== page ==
We are concerned, however, with the level of funding for taxpayer assistance and specifically note that the proposed target FY 2013 customer service representative level of service is 63.0 percent, which is a slight improvement over a level of service that in our experience is inadequate. Returning to Ms. Olson’s report in which she drives home the importance of taxpayer service in the following fashion:
Two key measures of taxpayer assistance are the IRS’s ability to answer taxpayer telephone calls and its ability to respond to taxpayer correspondence. From FY 2004 to FY 2011, the percentage of calls the IRS answered from taxpayers seeking to speak with a telephone assistor dropped from 87 percent to 70 percent. Over the same period, the IRS’s ability to process taxpayer correspondence in a timely manner also declined. … [T]he IRS is now unable to answer three out of every ten calls it receives, and nearly half of all taxpayers who write to the IRS must wait more than 6 1/2 weeks for a reply.
When taxpayers and taxpayer representatives, such as enrolled agents, cannot reach trained, competent IRS staff in a timely fashion, everyone loses. Compliance costs increase for those taxpayers who run the taxpayer assistance gauntlet, compliance rates suffer because people stop trying, and trust in the efficiency and fairness of the tax administration system erodes.
Equally important, the IRS needs proper funding to continue modernizing its antiquated computer systems. Until the IRS computer systems are modernized the IRS simply cannot provide the type of service Americans expect in the 21st century from a large financial services organization. Continued investments in modernized computer systems will provide all IRS workers with the taxpayer data they need when they need it to inform their interactions with taxpayers and their representatives.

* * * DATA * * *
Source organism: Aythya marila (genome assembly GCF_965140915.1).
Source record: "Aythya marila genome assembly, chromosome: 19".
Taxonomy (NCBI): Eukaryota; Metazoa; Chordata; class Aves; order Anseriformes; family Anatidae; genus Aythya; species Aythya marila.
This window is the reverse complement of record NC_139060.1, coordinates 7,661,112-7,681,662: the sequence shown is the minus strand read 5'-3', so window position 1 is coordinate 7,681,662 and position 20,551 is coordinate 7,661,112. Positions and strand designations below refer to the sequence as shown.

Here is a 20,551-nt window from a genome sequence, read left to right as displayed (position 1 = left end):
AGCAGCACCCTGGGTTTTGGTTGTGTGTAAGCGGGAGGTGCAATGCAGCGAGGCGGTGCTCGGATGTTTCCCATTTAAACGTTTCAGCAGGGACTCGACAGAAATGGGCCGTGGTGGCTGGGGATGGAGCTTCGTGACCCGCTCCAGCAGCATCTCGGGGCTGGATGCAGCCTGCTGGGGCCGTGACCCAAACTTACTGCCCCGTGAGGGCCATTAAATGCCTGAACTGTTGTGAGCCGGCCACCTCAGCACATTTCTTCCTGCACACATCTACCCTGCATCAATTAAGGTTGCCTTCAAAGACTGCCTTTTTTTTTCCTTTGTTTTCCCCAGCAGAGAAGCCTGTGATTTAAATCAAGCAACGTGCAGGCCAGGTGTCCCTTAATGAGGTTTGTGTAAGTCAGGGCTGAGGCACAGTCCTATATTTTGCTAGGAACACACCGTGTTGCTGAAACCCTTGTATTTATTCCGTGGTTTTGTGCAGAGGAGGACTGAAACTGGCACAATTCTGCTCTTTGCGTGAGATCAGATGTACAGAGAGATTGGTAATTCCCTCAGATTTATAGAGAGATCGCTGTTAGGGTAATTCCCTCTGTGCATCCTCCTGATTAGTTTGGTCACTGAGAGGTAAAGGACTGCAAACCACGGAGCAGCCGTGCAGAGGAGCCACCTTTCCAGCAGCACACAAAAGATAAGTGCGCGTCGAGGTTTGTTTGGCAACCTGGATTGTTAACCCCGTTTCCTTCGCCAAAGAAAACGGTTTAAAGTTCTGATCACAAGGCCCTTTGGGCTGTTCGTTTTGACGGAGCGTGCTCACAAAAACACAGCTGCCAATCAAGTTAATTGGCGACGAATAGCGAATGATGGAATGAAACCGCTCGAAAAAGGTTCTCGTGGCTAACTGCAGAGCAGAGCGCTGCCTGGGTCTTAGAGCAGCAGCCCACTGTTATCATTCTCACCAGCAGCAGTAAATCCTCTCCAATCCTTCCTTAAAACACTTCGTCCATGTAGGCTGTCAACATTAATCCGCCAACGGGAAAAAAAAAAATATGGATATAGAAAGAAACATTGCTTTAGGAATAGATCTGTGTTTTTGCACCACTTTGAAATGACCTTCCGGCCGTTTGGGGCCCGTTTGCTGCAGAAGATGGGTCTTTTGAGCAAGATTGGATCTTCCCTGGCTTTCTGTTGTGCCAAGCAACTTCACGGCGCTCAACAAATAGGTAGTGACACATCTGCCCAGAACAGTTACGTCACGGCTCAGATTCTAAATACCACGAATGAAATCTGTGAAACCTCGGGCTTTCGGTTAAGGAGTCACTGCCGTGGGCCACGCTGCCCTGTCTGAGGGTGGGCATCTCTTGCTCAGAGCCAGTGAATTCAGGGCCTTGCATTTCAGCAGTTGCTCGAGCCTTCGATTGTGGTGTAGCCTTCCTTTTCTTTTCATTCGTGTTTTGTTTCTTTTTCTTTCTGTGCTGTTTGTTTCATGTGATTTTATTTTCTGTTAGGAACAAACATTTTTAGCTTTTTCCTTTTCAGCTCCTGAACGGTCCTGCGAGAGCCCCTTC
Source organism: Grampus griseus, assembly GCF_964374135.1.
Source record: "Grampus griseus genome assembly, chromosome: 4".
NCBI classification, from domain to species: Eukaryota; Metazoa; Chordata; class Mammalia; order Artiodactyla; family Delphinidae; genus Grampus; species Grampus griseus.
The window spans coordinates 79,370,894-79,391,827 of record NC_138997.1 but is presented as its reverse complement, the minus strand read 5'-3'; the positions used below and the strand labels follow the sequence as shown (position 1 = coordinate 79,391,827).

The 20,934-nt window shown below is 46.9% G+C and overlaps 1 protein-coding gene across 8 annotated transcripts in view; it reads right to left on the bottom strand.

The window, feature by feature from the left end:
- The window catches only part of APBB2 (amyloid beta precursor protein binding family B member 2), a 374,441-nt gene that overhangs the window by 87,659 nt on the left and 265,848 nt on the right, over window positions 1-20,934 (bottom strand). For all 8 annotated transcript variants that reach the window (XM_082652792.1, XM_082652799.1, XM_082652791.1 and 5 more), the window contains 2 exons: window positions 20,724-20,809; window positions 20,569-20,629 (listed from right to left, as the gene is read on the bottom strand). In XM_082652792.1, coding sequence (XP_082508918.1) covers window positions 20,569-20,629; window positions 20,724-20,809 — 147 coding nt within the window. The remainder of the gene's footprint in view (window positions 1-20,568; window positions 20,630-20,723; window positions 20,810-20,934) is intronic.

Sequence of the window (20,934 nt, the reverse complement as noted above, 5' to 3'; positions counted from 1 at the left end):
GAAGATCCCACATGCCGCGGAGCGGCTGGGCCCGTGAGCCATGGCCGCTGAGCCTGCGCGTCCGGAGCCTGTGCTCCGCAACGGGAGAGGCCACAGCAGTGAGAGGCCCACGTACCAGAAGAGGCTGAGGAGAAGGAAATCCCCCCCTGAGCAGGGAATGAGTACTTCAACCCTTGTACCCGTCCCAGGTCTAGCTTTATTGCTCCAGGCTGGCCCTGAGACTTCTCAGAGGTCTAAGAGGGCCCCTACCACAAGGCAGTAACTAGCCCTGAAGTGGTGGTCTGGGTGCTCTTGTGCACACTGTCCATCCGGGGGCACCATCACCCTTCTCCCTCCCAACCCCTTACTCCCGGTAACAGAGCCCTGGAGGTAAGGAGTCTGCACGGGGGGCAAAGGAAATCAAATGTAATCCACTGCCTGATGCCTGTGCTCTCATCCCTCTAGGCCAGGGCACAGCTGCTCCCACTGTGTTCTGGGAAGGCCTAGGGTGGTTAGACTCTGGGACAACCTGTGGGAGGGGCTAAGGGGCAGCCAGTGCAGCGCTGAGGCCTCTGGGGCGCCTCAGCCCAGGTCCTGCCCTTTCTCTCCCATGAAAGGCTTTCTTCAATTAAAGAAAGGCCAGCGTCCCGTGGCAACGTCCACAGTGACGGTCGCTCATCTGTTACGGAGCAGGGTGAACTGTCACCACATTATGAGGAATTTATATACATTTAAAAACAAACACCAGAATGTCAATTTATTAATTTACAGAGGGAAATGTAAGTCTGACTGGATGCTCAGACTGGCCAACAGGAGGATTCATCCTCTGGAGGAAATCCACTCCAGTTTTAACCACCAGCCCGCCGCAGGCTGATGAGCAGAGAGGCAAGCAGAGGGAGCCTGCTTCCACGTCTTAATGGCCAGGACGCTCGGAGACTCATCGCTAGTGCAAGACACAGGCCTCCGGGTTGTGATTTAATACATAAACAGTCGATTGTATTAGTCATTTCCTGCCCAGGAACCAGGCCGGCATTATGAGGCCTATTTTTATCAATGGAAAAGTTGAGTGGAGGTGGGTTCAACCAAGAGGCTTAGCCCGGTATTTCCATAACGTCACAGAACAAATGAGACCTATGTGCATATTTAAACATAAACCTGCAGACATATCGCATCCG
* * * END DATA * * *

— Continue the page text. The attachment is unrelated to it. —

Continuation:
We appreciate that coming to IRS’ budget defense in any environment, far from the current spending environment, is challenging. The fact remains that IRS interacts with more citizens than any other agency of the government, and America’s unique system of self-assessment requires a tax administrator that is capable of providing timely, complete, and accurate responses to taxpayer queries, whether in response to taxpayer instigated pre-filing questions or IRS-prompted post-filing actions. IRS cannot provide the requisite numbers of trained personnel without appropriate budgets. See-sawing budgets, rising and falling year after year, makes it difficult for IRS to hire, train and retain the best workforce for the American taxpayer.
On behalf of enrolled agents, America’s tax experts, and on behalf of the millions of taxpayers we represent, we ask that, in your deliberations consider the unique duties the IRS must fulfill, and at the very least fully fund the Administration’s FY2013 IRS budget request.
Thank you for your positive consideration of our request.